As the saying goes, all great things come in small packages. You may believe that because you have a smaller footprint to work with, your kitchen design will never have everything you need, but this simply isn’t the case. A small kitchen can be just as functional and beautiful as a larger one; it’s all down to how well the space is planned.

Your local independent Second Nature specialist will be happy to help you plan the perfect tailored kitchen design to suit your smaller space, but if you’re searching for inspiration in the meantime, here are our tips and tricks for making the most of a smaller footprint.


Consider your layout

The key to a great design for a smaller kitchen is excellent planning, and the first thing to consider in your plan is which layout will best suit and maximise the potential of your footprint.

When examining this, it’s important that you keep in mind your requirements in terms of features- such as seating, storage, and appliances- as your layout will need to accommodate for these.

L-shaped, U-shaped, and Galley/Double Galley layouts are very popular with smaller kitchens, as they allow ample storage and worktop space, whilst preventing an overcrowded look. However, it depends entirely on the dimensions of your room as to which will be the best suited. For more information on layout choices, check out our advice piece which lists the most popular kitchen layouts and which styles of room they are generally best suited to.

Take advantage of clever storage solutions

A common misconception of smaller kitchens is that they will undoubtedly be less effective when it comes to storing your kitchen essentials, however, at Second Nature we believe that you can maximise the storage potential of any kitchen space- all you need is the right clever solutions for the job.

To make the most of the space you have, it’s important that no corner is overlooked. Our LeMans solution allows you to bring the contents of your dark corner cupboards out to meet you, meaning your kitchen essentials are stored away neatly whilst remaining easily accessible.

In terms of storing your foodstuffs, why not consider swapping out a standard lower and wall cabinet for a full-length larder unit? We have a range of larder solutions that allow you to maximise your storage potential, whilst making your cupboard staples easily visible and within reach at all times.

Tip: Swap out a wall cabinet for open shelving to create the illusion of space without compromising on storage.

Play with lighting

It’s important for a smaller kitchen to have good lighting, whether this is natural or artificial, as brightening a room truly helps to make it feel more spacious and can improve functionality.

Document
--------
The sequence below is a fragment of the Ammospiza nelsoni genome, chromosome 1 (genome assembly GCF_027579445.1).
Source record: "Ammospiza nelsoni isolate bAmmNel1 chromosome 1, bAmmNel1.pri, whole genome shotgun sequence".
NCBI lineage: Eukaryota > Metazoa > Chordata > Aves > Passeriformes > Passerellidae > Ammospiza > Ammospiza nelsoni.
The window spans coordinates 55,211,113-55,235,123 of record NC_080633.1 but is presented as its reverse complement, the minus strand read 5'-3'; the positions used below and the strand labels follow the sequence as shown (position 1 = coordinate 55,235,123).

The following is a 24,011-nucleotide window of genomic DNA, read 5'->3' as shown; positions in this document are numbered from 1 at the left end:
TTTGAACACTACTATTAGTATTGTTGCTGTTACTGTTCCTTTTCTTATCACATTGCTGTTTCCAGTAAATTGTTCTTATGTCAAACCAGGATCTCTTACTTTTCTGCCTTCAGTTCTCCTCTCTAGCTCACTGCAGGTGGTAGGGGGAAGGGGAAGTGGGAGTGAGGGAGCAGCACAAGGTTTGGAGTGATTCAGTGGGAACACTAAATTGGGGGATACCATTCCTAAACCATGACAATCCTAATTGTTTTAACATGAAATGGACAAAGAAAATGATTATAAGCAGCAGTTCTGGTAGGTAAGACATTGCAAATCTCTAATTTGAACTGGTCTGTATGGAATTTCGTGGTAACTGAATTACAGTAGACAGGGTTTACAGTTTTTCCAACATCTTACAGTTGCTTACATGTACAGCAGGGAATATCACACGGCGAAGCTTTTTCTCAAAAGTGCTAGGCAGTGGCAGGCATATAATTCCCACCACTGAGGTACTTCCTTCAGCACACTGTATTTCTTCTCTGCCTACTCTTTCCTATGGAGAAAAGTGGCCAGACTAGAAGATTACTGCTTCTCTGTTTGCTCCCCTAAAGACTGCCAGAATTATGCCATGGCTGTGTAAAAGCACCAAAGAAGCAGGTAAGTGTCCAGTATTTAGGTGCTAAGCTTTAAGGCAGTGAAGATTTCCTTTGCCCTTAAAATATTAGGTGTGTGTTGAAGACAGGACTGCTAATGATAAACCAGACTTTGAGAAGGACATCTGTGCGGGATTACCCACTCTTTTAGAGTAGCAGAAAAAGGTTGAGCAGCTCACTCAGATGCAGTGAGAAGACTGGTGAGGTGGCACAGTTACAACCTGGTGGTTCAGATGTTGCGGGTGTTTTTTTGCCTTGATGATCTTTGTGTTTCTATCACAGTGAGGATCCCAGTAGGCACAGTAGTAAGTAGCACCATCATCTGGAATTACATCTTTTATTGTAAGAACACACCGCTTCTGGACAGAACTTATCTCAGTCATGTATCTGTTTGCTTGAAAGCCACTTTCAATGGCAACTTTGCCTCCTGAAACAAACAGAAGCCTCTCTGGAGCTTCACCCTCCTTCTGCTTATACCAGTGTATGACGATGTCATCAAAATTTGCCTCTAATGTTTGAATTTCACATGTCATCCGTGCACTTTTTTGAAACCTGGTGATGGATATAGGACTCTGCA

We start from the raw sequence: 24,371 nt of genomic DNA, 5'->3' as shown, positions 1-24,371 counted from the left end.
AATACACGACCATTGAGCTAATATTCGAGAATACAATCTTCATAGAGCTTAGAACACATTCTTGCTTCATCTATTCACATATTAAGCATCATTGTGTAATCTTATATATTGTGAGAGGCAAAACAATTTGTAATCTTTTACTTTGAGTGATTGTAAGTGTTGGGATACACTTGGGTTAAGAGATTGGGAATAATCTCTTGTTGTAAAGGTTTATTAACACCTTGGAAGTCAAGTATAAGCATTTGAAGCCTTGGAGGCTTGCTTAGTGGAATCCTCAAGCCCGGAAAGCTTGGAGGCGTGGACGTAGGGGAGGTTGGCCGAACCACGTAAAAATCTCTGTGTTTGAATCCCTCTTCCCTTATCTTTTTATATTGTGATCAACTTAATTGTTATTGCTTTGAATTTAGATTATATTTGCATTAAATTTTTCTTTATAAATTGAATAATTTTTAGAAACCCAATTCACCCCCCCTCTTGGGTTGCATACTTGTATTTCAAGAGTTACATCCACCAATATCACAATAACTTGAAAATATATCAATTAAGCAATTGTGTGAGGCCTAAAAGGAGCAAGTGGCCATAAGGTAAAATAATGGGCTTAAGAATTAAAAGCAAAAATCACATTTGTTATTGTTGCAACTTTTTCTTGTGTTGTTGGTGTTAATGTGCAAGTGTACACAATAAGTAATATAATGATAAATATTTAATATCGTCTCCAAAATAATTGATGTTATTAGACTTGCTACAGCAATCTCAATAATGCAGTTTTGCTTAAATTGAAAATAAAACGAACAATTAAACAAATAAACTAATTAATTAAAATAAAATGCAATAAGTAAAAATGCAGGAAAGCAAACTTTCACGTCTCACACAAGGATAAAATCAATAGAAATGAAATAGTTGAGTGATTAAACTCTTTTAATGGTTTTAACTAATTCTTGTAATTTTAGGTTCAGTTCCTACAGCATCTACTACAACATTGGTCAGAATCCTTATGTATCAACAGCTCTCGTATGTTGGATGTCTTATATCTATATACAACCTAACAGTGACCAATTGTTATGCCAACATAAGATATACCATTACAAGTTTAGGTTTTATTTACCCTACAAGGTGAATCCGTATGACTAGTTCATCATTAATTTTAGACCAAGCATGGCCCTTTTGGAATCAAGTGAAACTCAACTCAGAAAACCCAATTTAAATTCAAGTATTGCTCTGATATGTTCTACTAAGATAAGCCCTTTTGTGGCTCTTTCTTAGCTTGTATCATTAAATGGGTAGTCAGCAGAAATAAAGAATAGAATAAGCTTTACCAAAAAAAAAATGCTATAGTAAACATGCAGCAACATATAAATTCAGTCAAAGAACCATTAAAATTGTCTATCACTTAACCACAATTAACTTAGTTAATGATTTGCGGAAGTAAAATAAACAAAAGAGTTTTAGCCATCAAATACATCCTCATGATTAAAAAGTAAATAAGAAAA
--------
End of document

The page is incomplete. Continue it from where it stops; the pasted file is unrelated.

When planning your space, consider how and where the natural light will be throughout the day, and use this to think strategically about how you use artificial lighting.

Task lighting above workspaces will not only help to improve practically of your kitchen, but will also help to brighten and open up the space.

Soft convenience lighting within glazed display cabinets can also help to give the illusion of a larger space, whilst adding a decorative feature to your design.

Consider colour

White is the obvious choice for colour in a smaller kitchen as it helps to reflect light and enhances space. However, if an all-white kitchen isn’t your style, why not consider a paler shade of grey for a similar effect, or use a light yellow, blue, green or pink on your walls to bring a pop of colour whilst continuing to keep the space bright and airy.

We recommend that you keep the colour scheme of a smaller kitchen quite simple, as too many different colours and patterns in a small area could create a chaotic feeling.

Choose appliances carefully

Last but not least, it’s important to choose your appliances and gadgets wisely for a small kitchen. We would recommend making a list of the necessary appliances- such as a fridge freezer and an oven- then the appliances you would like if there is room- like a wine cooler or a dish washer. From here, you can start to plan how you can effectively integrate each into your design and make allowances in your layout where required.

For small appliances that you don’t use every day, like a blender, toaster or slow cooker, why not consider storing or tucking them away in cupboards or pantries, and you could even save worksurface space by integrating your microwave into your cabinetry.

Tip: An ultimate space saving idea is to install a boiling water tap so there’s no longer need for a kettle on your worktops.

If you would like to explore the options for your smaller kitchen design further, find your local Second Nature specialist via our website today.